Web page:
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When the congregation gathers it doesn’t need nor does it expect “cool” and “hip” in the pulpit. What the congregation needs and wants (whether or not they articulate it) is a word addressed to God and a Word from God.

That thought came to me this morning as I was praying and thinking about our churches. I have written about this before, but I am really burdened by the need for more prayer in our church gatherings. The prayers offered are usually quite brief, lacking depth and breadth in terms of Kingdom matters. I realize that sounds judgmental, but please know that I am too often guilty of the same. Too often when I consider myself and my ministry there is more doing than praying, and, even worse, there is doing without praying.

I know the Bible well enough to know that God’s people experience utter disaster unless He shows up and takes action. I believe Paul expressed something similar about himself when he said “I am unspiritual” (NIV) or “I am carnal” (KJV) (Romans 7:14). What did an unspiritual Apostle Paul do? I think he sometimes acted without prayer or made decisions based on experience or human reasoning without seeking God’s mind on matters.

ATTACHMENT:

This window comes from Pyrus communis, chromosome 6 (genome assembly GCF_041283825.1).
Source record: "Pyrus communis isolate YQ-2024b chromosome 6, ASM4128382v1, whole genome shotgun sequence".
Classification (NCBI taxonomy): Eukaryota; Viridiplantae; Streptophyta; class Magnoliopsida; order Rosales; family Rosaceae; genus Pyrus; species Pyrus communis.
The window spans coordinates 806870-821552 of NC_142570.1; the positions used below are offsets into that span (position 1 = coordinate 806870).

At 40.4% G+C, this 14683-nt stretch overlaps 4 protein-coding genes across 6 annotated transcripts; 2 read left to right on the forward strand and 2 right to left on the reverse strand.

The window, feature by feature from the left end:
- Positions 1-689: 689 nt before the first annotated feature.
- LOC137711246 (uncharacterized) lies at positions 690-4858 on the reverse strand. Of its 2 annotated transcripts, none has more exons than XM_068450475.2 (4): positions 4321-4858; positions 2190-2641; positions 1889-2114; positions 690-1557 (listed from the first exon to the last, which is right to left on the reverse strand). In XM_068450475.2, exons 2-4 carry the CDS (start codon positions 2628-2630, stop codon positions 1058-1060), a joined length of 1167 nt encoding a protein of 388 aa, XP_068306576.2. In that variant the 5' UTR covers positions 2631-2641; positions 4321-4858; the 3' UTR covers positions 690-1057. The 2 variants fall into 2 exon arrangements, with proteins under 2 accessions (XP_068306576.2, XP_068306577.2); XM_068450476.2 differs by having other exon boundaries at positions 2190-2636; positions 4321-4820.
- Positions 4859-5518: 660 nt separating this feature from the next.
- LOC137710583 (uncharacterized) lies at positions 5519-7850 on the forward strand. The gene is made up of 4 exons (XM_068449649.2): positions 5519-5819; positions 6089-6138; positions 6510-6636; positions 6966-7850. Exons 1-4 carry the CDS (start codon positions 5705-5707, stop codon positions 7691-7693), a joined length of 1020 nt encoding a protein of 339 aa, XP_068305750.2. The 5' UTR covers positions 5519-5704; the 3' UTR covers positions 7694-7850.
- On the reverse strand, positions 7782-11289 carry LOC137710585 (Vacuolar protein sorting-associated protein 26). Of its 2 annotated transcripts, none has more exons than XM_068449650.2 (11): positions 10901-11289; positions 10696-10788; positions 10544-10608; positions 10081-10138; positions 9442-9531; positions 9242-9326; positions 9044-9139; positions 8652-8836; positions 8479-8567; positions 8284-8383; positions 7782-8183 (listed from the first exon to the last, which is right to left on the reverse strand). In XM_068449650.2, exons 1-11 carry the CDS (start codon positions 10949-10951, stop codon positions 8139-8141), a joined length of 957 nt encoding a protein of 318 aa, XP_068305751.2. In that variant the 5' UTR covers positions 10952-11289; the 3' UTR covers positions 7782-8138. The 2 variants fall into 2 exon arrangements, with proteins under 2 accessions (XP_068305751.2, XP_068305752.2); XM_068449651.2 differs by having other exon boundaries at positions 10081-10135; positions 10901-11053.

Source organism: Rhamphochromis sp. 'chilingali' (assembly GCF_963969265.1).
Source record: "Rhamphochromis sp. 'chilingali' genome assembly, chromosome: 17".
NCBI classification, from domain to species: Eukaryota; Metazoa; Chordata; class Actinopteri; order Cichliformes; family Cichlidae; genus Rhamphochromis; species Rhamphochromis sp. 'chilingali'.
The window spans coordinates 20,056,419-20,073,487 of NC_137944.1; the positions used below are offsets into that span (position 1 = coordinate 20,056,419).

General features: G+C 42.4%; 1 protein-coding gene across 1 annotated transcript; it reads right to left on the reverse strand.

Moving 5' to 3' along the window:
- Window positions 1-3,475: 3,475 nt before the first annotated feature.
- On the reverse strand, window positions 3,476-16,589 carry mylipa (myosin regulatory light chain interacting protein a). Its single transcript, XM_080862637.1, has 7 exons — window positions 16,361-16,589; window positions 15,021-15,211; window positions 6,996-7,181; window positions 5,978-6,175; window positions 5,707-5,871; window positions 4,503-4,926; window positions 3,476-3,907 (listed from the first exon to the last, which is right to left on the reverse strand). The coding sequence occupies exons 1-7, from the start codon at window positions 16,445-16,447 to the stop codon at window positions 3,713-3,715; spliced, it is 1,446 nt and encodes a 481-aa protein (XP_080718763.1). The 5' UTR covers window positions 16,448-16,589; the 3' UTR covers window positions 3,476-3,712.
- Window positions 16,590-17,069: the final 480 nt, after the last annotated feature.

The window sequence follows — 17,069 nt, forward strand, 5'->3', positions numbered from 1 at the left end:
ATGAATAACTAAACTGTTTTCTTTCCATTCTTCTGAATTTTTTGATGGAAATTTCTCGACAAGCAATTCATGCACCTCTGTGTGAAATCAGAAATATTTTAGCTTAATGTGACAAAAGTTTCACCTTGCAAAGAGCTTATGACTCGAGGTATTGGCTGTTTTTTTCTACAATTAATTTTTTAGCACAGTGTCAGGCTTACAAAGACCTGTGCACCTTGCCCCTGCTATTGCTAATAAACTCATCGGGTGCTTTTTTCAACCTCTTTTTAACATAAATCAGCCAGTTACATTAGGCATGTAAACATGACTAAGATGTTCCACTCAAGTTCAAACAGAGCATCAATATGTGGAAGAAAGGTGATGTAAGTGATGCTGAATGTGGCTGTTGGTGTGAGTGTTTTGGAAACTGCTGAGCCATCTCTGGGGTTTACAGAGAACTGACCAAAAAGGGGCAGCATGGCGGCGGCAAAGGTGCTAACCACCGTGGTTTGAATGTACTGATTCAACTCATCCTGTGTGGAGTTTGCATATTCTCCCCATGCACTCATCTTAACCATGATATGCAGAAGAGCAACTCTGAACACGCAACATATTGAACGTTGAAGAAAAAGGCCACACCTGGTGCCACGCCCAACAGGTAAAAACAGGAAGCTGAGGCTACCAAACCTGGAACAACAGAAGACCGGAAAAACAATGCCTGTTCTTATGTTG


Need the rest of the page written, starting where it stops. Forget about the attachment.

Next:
So what do I mean by the congregation needing to hear a word addressed to God? I mean that they need to hear God’s man speaking to God on their behalf, leading them to the Throne, confessing sin, asking for forgiveness, interceding for the lost and the persecuted and the missionaries and the leaders and the servants of God. God’s man pouring his heart out to God as the congregation listens and engages with their hearts. It’s not that others cannot and should not lead in prayer when the congregation gathers, but the pastor must do so. No one prepares and plans for the Sunday meeting like the one who occupies the pulpit.